Biomechanical assessment of the esophagogastric junction and application of predictive analytics to enhance evaluation of functional dysphagia

Project: Research project

Project Details

Description

Dysphagia is a commonly encountered symptom that accounts for more than one million outpatient visits per year.1 If a mechanical esophageal obstruction is not identified on endoscopy, an evaluation of esophageal motility with manometry is recommended.6 However, in more than 75% of patients evaluated with high-resolution manometry (HRM), a major esophageal motility disorder (such as achalasia) is not detected and an etiology for patients’ symptoms is not identified.7, 8 This often leads to a diagnosis of functional dysphagia.8 Clinical management of functional dysphagia can be challenging as mechanisms for symptom generation are poorly understood and therapeutic strategies are varied with inconsistent effectiveness. However, we hypothesize that ‘functional dysphagia’ may actually include a cohort with abnormalities in function that are not detected by the standard evaluation. Thus, methods to improve clinical characterization, and subsequently direct targeted therapies, in functional dysphagia are needed.
A novel, FDA-approved and commercially-available device to evaluate esophageal motility is the functional luminal imaging probe (FLIP). The FLIP measures luminal diameters along the length of the esophagus in response to controlled distension. Distensive pressure is also measured which provides assessment of distensibility, i.e. the relationship of pressure and luminal dimensions. By shifting the focus from esophageal pressures as assessed with HRM to esophageal diameters and distensibility, FLIP provides a method to complement (or improve upon) the esophageal motility evaluation. Further, FLIP evaluates a novel property of esophageal function, the response to distension, which may have important consequences related to esophageal bolus clearance and symptom generation.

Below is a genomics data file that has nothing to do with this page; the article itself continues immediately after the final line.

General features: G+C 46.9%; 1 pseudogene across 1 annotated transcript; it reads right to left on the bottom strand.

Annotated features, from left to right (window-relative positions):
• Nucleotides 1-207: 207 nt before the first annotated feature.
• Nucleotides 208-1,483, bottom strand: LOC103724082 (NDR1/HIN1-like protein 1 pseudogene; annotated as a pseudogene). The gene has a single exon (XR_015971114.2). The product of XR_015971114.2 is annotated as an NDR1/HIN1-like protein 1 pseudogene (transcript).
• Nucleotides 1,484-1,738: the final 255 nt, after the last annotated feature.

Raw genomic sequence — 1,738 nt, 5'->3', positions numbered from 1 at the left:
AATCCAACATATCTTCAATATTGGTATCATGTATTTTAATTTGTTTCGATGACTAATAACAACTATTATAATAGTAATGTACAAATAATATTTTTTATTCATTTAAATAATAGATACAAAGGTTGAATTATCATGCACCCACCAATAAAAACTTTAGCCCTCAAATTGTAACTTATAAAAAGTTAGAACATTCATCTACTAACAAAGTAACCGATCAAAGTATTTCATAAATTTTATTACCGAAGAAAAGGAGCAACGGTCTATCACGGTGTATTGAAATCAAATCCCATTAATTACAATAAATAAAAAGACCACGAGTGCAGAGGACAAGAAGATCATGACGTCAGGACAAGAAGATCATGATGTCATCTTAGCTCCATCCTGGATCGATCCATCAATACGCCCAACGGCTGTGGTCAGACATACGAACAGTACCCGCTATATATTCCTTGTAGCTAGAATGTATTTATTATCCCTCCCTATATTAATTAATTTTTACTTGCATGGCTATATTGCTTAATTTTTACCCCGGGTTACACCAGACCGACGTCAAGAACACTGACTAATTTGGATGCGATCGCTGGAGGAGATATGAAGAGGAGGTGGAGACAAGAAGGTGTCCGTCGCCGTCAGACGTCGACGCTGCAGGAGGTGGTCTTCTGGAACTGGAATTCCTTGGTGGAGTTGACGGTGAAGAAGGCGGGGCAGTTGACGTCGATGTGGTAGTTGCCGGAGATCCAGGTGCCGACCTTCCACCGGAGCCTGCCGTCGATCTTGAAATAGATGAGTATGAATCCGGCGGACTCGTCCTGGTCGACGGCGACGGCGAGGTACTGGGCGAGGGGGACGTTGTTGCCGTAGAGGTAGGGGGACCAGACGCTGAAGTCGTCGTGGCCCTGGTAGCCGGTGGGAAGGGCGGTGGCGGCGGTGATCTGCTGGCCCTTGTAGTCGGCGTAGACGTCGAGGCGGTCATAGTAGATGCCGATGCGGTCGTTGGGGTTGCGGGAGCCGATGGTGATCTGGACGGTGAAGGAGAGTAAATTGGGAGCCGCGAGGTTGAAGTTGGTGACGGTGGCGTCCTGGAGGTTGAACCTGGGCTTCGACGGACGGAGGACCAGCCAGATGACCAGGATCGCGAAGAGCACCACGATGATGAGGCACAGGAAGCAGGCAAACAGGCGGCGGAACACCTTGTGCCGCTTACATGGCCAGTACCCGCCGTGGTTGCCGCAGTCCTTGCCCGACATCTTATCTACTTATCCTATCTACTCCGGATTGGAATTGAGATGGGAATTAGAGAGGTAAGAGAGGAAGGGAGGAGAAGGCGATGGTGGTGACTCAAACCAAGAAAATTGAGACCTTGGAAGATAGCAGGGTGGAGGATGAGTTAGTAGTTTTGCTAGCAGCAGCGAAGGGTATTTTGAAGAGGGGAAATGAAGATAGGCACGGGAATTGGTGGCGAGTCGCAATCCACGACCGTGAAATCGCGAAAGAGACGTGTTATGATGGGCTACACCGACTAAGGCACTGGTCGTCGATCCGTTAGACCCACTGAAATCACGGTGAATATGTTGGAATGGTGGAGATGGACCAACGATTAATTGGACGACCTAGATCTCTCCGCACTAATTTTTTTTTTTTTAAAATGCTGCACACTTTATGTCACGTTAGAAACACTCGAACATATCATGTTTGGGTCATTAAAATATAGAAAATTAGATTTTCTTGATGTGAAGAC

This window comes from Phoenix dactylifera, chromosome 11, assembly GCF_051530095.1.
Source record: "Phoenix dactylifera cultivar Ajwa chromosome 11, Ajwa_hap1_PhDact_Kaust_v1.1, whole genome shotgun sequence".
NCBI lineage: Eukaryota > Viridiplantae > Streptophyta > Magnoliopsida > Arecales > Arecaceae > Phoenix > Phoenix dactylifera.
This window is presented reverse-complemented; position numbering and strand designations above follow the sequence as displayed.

Our lab developed a novel analysis paradigm (FLIP panometry) that simultaneously assesses esophagogastric junction (EGJ) opening and distension-induced esophageal contractility akin to esophageal motility.2, 4, 5 We found that FLIP panometry could effectively identify patients with major esophageal motility disorders characterized by EGJ outflow obstruction, especially achalasia.2 Further, among patients with normal HRM, i.e. functional dysphagia, we identified abnormalities in EGJ distensibility in 41% (12/29) with FLIP panometry. These findings strongly suggest that FLIP panometry may improve diagnostic yield by detecting abnormalities not appreciated with standard testing procedures during the dysphagia evaluation.2
While promising, the functional consequences related to abnormalities in EGJ distensibility among patients with functional dysphagia require further investigation. Additionally, evaluation of EGJ distensibility may aid identification of distinct clinical phenotypes within the cohort defined as functional in the Rome Classification (IV) with potential management and outcome implications.
StatusActive
Effective start/end date7/1/196/30/22

Funding

  • American College of Gastroenterology (ACG Scholar 2/21/19)

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